A group of LGBT Syrian refugees have claimed they were thrown out of a fashion store in Amsterdam city centre after being subjected to a homophobic assault by another customer.
One of the group of five, Tarek Almolki, told Het Parool that security staff at Zara failed to intervene when a man, described as in his mid-twenties and of Turkish or Moroccan origin, overhead them speaking intimately in Arabic and started verbally abusing them.
‘We were bad Muslims and deserved to die because we were gay and transgender. He shouted ‘Allahu akbar!’ repeatedly across the store.’
Almolki said the five friends were regular customers at the store on Nieuwendijk, but security guards stood by as the man verbally abused and manhandled them.
‘They did nothing to protect us and laughed at us,’ he told the newspaper. ‘The man tried to attack us several times, spat in our faces and shouted that he was a member of the Muslim Brotherhood and he would kill us. Nobody did anything.’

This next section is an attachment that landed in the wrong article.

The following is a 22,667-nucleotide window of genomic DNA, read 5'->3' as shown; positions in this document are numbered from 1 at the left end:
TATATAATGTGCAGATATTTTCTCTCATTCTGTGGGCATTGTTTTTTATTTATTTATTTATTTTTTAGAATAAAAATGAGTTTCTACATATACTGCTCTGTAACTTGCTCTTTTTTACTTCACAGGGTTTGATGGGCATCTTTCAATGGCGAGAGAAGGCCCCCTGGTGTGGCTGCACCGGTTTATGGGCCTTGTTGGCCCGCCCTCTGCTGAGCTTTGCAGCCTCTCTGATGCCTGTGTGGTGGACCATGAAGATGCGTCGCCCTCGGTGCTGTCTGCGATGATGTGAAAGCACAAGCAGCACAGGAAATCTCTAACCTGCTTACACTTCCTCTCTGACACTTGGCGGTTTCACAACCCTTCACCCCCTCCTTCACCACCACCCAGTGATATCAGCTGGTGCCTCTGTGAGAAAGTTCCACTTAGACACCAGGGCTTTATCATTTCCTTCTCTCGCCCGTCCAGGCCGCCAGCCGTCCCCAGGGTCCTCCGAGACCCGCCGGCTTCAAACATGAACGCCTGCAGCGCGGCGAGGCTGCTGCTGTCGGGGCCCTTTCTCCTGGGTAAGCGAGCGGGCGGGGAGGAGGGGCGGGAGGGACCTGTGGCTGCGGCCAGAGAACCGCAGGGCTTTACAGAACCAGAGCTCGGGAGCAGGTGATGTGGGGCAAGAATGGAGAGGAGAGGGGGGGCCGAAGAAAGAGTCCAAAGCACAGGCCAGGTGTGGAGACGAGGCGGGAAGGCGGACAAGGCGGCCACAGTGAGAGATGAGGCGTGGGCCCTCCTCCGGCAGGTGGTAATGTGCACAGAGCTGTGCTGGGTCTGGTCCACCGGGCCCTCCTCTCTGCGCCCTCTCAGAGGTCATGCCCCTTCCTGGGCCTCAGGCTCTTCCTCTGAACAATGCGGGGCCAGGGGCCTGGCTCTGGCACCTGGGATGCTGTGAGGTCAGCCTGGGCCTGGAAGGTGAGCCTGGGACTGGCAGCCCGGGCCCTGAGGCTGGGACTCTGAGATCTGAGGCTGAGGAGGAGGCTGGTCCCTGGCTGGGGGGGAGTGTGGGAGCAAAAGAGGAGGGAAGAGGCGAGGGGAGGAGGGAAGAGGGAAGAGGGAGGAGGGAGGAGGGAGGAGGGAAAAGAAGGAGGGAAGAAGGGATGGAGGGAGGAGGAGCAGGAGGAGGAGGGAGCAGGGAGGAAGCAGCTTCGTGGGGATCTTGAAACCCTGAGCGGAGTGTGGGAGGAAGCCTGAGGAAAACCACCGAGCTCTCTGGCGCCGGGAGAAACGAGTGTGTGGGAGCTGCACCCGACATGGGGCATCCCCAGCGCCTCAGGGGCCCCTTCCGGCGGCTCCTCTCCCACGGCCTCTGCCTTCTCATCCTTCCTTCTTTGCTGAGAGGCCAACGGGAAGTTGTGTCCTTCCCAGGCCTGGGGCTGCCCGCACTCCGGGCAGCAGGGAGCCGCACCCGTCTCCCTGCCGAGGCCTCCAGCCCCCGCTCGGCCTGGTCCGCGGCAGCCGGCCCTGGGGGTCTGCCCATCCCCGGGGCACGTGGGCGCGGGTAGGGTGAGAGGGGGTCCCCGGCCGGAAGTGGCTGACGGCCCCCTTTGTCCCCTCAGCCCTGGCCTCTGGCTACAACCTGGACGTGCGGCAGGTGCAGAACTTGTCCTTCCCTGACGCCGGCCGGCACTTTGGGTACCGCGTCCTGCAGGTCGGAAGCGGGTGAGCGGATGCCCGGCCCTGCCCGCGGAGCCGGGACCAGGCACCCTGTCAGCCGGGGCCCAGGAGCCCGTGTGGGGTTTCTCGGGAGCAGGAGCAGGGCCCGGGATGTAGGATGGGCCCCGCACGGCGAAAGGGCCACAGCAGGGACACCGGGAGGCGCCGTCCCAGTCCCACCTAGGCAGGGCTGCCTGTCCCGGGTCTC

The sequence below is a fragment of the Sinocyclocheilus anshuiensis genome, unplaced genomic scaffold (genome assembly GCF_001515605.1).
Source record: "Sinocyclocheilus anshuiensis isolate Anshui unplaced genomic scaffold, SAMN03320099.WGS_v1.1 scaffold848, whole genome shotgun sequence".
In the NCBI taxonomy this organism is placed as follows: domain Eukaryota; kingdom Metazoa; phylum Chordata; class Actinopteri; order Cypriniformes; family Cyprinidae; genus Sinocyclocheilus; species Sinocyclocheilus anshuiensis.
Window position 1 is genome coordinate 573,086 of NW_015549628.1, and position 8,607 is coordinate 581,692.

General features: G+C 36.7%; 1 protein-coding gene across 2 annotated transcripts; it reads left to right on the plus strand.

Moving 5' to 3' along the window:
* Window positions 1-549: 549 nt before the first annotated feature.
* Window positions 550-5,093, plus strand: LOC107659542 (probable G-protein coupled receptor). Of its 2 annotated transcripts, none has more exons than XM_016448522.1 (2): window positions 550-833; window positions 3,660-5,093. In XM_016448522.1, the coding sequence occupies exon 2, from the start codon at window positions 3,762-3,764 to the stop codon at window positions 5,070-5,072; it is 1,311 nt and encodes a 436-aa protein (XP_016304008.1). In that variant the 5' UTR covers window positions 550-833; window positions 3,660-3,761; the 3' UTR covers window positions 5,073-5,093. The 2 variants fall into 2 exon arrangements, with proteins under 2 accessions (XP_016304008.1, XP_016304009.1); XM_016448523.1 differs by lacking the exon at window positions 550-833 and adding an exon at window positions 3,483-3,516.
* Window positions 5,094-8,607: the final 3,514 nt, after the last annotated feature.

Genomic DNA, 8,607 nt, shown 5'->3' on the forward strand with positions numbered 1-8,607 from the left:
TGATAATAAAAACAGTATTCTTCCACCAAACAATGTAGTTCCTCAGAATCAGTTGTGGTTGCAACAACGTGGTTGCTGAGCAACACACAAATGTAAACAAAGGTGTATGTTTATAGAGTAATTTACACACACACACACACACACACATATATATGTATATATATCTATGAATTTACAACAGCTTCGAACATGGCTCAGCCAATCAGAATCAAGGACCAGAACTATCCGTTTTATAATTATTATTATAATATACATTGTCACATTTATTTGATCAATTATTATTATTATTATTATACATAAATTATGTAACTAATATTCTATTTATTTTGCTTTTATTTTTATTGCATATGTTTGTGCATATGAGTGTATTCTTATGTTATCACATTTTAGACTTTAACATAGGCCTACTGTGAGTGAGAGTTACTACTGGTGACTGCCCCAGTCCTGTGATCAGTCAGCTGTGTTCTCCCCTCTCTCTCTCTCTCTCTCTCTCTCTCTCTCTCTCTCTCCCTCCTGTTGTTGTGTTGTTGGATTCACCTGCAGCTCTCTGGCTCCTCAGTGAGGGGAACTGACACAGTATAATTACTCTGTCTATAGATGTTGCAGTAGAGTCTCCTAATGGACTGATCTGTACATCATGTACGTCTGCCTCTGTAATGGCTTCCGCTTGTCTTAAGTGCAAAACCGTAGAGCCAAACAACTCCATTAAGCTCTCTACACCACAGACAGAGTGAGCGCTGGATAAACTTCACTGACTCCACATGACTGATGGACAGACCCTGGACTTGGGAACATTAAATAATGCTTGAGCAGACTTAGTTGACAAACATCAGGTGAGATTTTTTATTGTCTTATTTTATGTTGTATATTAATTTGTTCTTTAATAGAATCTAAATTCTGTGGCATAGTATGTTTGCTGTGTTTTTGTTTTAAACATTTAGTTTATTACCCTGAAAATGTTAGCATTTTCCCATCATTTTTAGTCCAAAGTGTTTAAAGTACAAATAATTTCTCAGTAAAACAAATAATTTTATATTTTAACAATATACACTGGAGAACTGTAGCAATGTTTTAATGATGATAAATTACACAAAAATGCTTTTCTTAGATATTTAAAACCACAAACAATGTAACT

The man punched another member of the group, identified only as E., when he realised she was transgender, and tore her dress off her back, Almolki said: ‘He screamed that she was a ‘kafir’, an infidel who ought to die.’
Security staff ushered the group out of the building and they were later told they had been banned from the store for a year, or risk being reported to police for breach of the peace.
E. said: ‘I’m 42 years old and gay and feel very comfortable about it. I come from Syria and have lived for 13 years in the Gulf states, but I’ve never experienced anything as dreadful as this.’ She has reported the incident to the police.
A spokeswoman for Zara’s parent company, Inditex, told Het Parool that there had been a dispute in the store but would not comment further on the allegations.